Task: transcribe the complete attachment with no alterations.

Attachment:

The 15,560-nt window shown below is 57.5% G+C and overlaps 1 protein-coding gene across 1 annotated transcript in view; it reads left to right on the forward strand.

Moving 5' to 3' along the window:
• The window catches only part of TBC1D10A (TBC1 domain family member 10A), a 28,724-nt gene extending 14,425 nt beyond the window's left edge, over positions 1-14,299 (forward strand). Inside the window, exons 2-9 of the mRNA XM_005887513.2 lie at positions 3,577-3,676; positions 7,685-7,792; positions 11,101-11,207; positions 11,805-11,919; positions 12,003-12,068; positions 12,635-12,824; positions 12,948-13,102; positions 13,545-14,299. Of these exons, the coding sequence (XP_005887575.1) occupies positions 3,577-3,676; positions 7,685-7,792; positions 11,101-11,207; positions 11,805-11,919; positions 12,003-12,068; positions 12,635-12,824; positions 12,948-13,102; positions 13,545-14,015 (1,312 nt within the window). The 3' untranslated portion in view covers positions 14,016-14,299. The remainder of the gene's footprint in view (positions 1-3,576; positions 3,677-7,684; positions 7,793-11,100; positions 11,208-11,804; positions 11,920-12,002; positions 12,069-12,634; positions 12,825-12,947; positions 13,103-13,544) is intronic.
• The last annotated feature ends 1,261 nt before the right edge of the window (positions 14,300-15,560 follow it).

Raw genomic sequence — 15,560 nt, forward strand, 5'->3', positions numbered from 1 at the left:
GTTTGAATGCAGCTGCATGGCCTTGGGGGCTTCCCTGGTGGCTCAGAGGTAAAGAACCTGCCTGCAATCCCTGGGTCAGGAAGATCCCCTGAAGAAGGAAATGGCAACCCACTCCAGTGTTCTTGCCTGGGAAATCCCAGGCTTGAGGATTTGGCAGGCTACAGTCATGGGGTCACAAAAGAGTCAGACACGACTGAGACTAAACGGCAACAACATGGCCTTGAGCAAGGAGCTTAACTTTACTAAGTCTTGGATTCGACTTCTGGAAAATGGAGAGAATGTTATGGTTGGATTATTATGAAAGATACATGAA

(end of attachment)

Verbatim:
The 15,560-nt window shown below is 57.5% G+C and overlaps 1 protein-coding gene across 1 annotated transcript in view; it reads left to right on the forward strand.

Moving 5' to 3' along the window:
• The window catches only part of TBC1D10A (TBC1 domain family member 10A), a 28,724-nt gene extending 14,425 nt beyond the window's left edge, over positions 1-14,299 (forward strand). Inside the window, exons 2-9 of the mRNA XM_005887513.2 lie at positions 3,577-3,676; positions 7,685-7,792; positions 11,101-11,207; positions 11,805-11,919; positions 12,003-12,068; positions 12,635-12,824; positions 12,948-13,102; positions 13,545-14,299. Of these exons, the coding sequence (XP_005887575.1) occupies positions 3,577-3,676; positions 7,685-7,792; positions 11,101-11,207; positions 11,805-11,919; positions 12,003-12,068; positions 12,635-12,824; positions 12,948-13,102; positions 13,545-14,015 (1,312 nt within the window). The 3' untranslated portion in view covers positions 14,016-14,299. The remainder of the gene's footprint in view (positions 1-3,576; positions 3,677-7,684; positions 7,793-11,100; positions 11,208-11,804; positions 11,920-12,002; positions 12,069-12,634; positions 12,825-12,947; positions 13,103-13,544) is intronic.
• The last annotated feature ends 1,261 nt before the right edge of the window (positions 14,300-15,560 follow it).

Raw genomic sequence — 15,560 nt, forward strand, 5'->3', positions numbered from 1 at the left:
GTTTGAATGCAGCTGCATGGCCTTGGGGGCTTCCCTGGTGGCTCAGAGGTAAAGAACCTGCCTGCAATCCCTGGGTCAGGAAGATCCCCTGAAGAAGGAAATGGCAACCCACTCCAGTGTTCTTGCCTGGGAAATCCCAGGCTTGAGGATTTGGCAGGCTACAGTCATGGGGTCACAAAAGAGTCAGACACGACTGAGACTAAACGGCAACAACATGGCCTTGAGCAAGGAGCTTAACTTTACTAAGTCTTGGATTCGACTTCTGGAAAATGGAGAGAATGTTATGGTTGGATTATTATGAAAGATACATGAA